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Red Angel (Akai Tenshi, 赤い天使)

Director – Yasuzo Masumura – 1966 – Japan – Cert. 15 – 95m

An army nurse is sent to China – as a slogan in one of the film’s trailers puts it, “on the battlefield where life and death is decided.”

Full Blu-ray review published at All The Anime.

In 1939, for her first posting, Nurse Sakura Nishi (Ayako Wakao) is sent to Tianjin Army Hospital. A number of the male patients appear to be faking medical conditions so as to escape the front line, where Japanese casualties are heavy. When she first does her rounds, Private Sakamoto (Jotaro Senba) and a number of the other men are very forward and ask her a lot of personal questions.

Much worse is to come, however, because when she does her night rounds, she finds herself trapped in the men’s dorm and raped by Sakamoto while the others hold her down. Reporting this incident to the head nurse (Ranko Akagi), Nishi learns she’s this soldier’s third victim. The head nurse resolves to have Sakamoto sent back to the front.

As if all this wasn’t bad enough, Nishi is then posted to a front-line hospital where medics go through the incoming wounded, pronouncing them dead or designating them for surgery, for which read amputation.… Read the rest

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Features Live Action Movies

The Mourning Forest (Mogari no mori)

Director – Naomi Kawase – 2017 – Japan – Cert. 12 – 97m

****

Currently on BFI Player as part of 21st Century Japan.

Wind. Trees. Tall grass. A road barely discernible but for the occasional top of a hedge. A fluttering, white banner of a funeral procession moves imperceptibly across the landscape, a futile ritual for an unknown person.

A room’s corner between two windows. Beyond them: wind and trees. Against the corner leans the sleeping Mr Shigeki (Shigeki Uda). The boss of this old people’s home Wakako (Makiko Watanabe) is showing new care worker Machiko (Machiko Ono) the ropes. “There are no rules here”, she tells her. Machiko is in emotional free-fall. At home, a candle beside a photograph of a young boy. Berated by her husband for letting go of her child’s hand, Machiko has never got over the incident.

Kawase is a master of understatement… [Read the rest]

Currently on BFI Player as part of 21st Century Japan.

Full review at All The Anime.

Trailer:

2020

Monday, August 24th: MUBI

2017

August: Eureka! Video released the film on BD/DVD

Categories
Features Live Action Movies

The Mauritanian

Director – Kevin Macdonald – 2021 – UK – Cert. 15 – 129m

****

A pro bono lawyer defends a post-9/11 terrorist suspect in Guantánamo Bay against his US Army prosecutor – plays Curzon Home Cinema rental from Monday, October 4th

Based on a true story, this kicks off in Mauritania, North West Africa in November 2001 – as a title tells us, two months after 9/11. Mohamedou Ould Slahi (Tahar Rahim) walks on a beach then attends a Muslim wedding in Mauritania, to which he’s returned after living in abroad in Germany. During the celebrations, two local cops turn up and want him to come for questioning about his brother, whose current whereabouts he reminds them he doesn’t know. “The Americans are going crazy since the attacks two months ago,” they tell him. Momentarily alone, changing out of celebratory robes into something more casual, he erases his mobile phone contacts before agreeing to go with them.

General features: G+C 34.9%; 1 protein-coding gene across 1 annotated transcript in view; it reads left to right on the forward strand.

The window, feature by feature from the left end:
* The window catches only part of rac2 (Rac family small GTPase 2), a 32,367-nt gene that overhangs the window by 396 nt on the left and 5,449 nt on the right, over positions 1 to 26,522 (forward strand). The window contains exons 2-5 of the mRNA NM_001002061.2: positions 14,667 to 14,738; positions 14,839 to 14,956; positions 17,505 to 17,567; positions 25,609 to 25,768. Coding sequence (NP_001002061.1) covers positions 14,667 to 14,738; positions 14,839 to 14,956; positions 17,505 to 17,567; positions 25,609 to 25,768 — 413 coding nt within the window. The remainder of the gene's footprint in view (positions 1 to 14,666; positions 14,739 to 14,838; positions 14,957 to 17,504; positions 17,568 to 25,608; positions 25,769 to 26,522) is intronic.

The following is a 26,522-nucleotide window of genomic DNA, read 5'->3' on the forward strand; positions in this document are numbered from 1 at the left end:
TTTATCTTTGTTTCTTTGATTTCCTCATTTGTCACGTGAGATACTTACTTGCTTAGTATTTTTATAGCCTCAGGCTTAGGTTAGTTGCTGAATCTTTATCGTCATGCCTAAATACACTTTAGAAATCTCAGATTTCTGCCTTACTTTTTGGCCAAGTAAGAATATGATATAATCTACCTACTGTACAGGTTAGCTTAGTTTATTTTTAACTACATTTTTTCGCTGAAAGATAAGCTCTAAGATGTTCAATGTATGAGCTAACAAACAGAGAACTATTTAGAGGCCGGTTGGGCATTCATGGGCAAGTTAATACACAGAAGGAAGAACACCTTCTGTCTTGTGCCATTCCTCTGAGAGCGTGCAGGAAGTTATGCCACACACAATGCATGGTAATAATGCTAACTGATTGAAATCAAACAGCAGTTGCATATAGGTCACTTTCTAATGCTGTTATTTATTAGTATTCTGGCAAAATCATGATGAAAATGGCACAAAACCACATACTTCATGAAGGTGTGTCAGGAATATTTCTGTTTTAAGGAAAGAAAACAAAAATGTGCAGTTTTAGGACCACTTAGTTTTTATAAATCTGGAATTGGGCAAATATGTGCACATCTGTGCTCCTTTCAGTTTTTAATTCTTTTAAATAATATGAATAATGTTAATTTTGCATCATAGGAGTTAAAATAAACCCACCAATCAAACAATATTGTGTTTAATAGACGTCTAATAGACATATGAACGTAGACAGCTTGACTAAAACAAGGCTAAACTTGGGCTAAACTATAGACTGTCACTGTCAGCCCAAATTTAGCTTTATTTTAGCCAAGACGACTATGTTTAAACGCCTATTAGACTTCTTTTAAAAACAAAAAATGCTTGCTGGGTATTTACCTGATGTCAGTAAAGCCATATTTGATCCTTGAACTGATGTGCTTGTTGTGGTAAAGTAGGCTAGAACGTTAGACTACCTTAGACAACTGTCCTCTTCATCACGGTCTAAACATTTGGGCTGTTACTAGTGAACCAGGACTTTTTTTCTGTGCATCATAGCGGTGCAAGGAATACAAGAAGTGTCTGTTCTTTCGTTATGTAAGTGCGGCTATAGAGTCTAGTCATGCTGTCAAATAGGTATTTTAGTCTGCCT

Three years later, New Mexico law firm partner Nancy Hollander (Jodie Foster) learns of his disappearance and that the story has just broken in Der Spiegel that Slahi is currently allegedly being detained in Guantánamo Bay as “one of the organisers of 9/11”. The US government has recently stated that inmates have the right of ‘habeas corpus’ – if the evidence against them isn’t deemed sufficient to hold them in detention, they should be released.… Read the rest

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Features Live Action Movies

By the Grace of God (Grâce à Dieu)

Abuse in church

By the Grace of God (Grâce à Dieu)
Directed by François Ozon
Certificate 15, 137 minutes
London Film Festival, 5 and 6 October
Released 25 October

First published in Reform magazine. Now on Amazon and Curzon Home Cinema.

Over two hours long, this gripping and hugely topical affair dramatises the scandal of child abuse at Catholic summer camps over 20 years ago in the diocese of Lyon, France. The case has shaken the Church there since it became public in recent years. Despite Father Bernard Preynat (Bernard Verley) admitting his guilt, his superior, Cardinal Barbarin (François Marthouret) failed to curtail Preynat’s access to children thereby enabling his abuse of more victims in the ensuing years.

At a press conference, the cardinal uses the phrase ‘by the grace of God’ about the statute of limitations on many of the abuse cases. He is immediately criticised for the comment but it reveals how Barbarin is concerned more with protecting the institution of the Catholic Church than in caring for his flock.

Writer-director François Ozon constructs his narrative around three survivors… Read the rest

First published in Reform magazine. Now on Amazon and Curzon Home Cinema.

Trailer: